Current and Projected Mortality and Hospitalization Rates Associated With Conditional Cash Transfer, Social Pension, and Primary Health Care Programs in Brazil, 2000-2030

Temidayo James Aransiola, Daniella Cavalcanti, José Alejandro Ordoñez, Philipp Hessel, Ana L. Moncayo, Carlos Chivardi, Alberto Sironi, Renato Tasca, Tereza Campello, Rômulo Paes-Sousa, Gulnar Azevedo E Silva, Felipe Alves Rubio, Luis Eugenio de Souza, James Macinko, Davide Rasella

Research output: Contribution to journalArticlepeer-review

Abstract

Importance: The health outcomes of increased poverty and inequalities in low- and middle-income countries (LMICs) have been substantially amplified as a consequence of converging multiple crises. Brazil has some of the world's largest conditional cash transfer (Programa Bolsa Família [PBF]), social pension (Beneficio de Prestacão Continuada [BPC]), and primary health care (Estratégia de Saúde da Família [ESF]) programs that could act as mitigating interventions during the current polycrisis era of increasing poverty, slow or contracting economic growth, and conflicts. Objective: To evaluate the combined association of the Brazilian conditional cash transfer, social pension, and primary health care programs with the reduction of morbidity and mortality over the last 2 decades and forecast their potential mitigation of the current global polycrisis and beyond. Design, Setting, and Participants: This cohort study used a longitudinal ecological design with multivariable negative binomial regression models (adjusted for relevant socioeconomic, demographic, and health care variables) integrating the retrospective analysis from 2000 to 2019, with dynamic microsimulation models to forecast potential child mortality scenarios up to 2030. Participants included a cohort of 2548 Brazilian municipalities from 2004 to 2019, projected from 2020 to 2030. Data analysis was performed from September 2022 to February 2023. Exposure: PBF coverage of the target population (those who were poorest) was categorized into 4 levels: low (0%-29.9%), intermediate (30.0%-69.9%), high (70.0%-99.9%), and consolidated (≥100%). ESF coverage was categorized as null (0), low (0.1%-29.9%), intermediate (30.0%-69.9%), and consolidated (70.0%-100%). BPC coverage was categorized by terciles. Main outcomes and measures: Age-standardized, all-cause mortality and hospitalization rates calculated for the entire population and by age group (<5 years, 5-29 years, 30-69 years, and ≥70 years). Results: Among the 2548 Brazilian municipalities studied from 2004 to 2019, the mean (SD) age-standardized mortality rate decreased by 16.64% (from 6.73 [1.14] to 5.61 [0.94] deaths per 1000 population). Consolidated coverages of social welfare programs studied were all associated with reductions in overall mortality rates (PBF: rate ratio [RR], 0.95 [95% CI, 0.94-0.96]; ESF: RR, 0.93 [95% CI, 0.93-0.94]; BPC: RR, 0.91 [95% CI, 0.91-0.92]), having all together prevented an estimated 1 462 626 (95% CI, 1 332 128-1 596 924) deaths over the period 2004 to 2019. The results were higher on mortality for the group younger than age 5 years (PBF: RR, 0.87 [95% CI, 0.85-0.90]; ESF: RR, 0.89 [95% CI, 0.87-0.93]; BPC: RR, 0.84 [95% CI, 0.82-0.86]), on mortality for the group aged 70 years and older, and on hospitalizations. Considering a shorter scenario of economic crisis, a mitigation strategy that will increase the coverage of PBF, BPC, and ESF to proportionally cover the newly poor and at-risk individuals was projected to avert 1 305 359 (95% CI, 1 163 659-1 449 256) deaths and 6 593 224 (95% CI, 5 534 591-7 651 327) hospitalizations up to 2030, compared with fiscal austerity scenarios that would reduce the coverage of these interventions. Conclusions and relevance: This cohort study's results suggest that combined expansion of conditional cash transfers, social pensions, and primary health care should be considered a viable strategy to mitigate the adverse health outcomes of the current global polycrisis in LMICs, whereas the implementation of fiscal austerity measures could result in large numbers of preventable deaths.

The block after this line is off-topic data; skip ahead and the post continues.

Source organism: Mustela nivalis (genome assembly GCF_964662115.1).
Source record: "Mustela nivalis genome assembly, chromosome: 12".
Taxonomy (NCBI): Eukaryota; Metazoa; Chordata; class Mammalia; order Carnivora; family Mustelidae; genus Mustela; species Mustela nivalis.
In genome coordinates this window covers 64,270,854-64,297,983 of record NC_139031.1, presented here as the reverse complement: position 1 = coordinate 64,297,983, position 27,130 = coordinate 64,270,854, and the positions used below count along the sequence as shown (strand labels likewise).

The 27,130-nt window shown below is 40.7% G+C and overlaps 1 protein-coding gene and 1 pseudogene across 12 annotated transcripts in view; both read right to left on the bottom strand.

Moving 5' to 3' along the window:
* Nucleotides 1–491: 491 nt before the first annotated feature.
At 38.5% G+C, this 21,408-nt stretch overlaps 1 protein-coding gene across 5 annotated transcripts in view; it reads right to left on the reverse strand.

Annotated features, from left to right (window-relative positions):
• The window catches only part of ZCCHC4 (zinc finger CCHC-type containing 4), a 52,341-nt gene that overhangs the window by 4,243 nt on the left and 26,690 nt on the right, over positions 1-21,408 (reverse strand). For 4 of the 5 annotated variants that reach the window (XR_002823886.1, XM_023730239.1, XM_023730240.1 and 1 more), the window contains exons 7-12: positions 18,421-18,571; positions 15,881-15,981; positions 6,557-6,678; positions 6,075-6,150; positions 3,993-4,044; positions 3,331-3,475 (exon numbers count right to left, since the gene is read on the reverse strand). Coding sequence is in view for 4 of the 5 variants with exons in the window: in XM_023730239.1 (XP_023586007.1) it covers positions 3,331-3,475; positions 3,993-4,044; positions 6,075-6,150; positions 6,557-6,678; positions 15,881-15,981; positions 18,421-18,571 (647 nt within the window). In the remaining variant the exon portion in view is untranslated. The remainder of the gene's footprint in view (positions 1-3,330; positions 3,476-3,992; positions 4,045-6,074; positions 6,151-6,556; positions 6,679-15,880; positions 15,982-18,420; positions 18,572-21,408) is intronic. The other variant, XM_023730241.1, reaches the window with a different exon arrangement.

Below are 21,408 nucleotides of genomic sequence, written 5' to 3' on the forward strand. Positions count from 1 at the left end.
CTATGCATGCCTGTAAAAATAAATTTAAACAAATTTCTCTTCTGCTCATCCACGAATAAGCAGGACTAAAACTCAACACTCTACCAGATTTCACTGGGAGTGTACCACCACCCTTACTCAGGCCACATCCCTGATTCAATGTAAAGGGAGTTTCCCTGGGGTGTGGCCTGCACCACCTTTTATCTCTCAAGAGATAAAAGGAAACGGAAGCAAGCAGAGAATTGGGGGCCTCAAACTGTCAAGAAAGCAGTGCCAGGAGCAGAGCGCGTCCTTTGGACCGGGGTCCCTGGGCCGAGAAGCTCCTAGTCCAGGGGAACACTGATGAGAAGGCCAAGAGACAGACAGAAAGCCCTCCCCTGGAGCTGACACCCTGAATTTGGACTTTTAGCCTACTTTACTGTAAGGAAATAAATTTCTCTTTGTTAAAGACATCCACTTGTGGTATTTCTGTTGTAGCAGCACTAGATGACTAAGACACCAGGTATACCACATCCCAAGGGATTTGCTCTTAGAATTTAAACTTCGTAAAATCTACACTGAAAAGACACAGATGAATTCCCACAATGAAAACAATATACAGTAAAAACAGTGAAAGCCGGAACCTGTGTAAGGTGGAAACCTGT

Original languageEnglish
Pages (from-to)e247519
JournalJAMA network open
Volume7
Issue number4
DOIs
StatePublished - 1 Apr 2024

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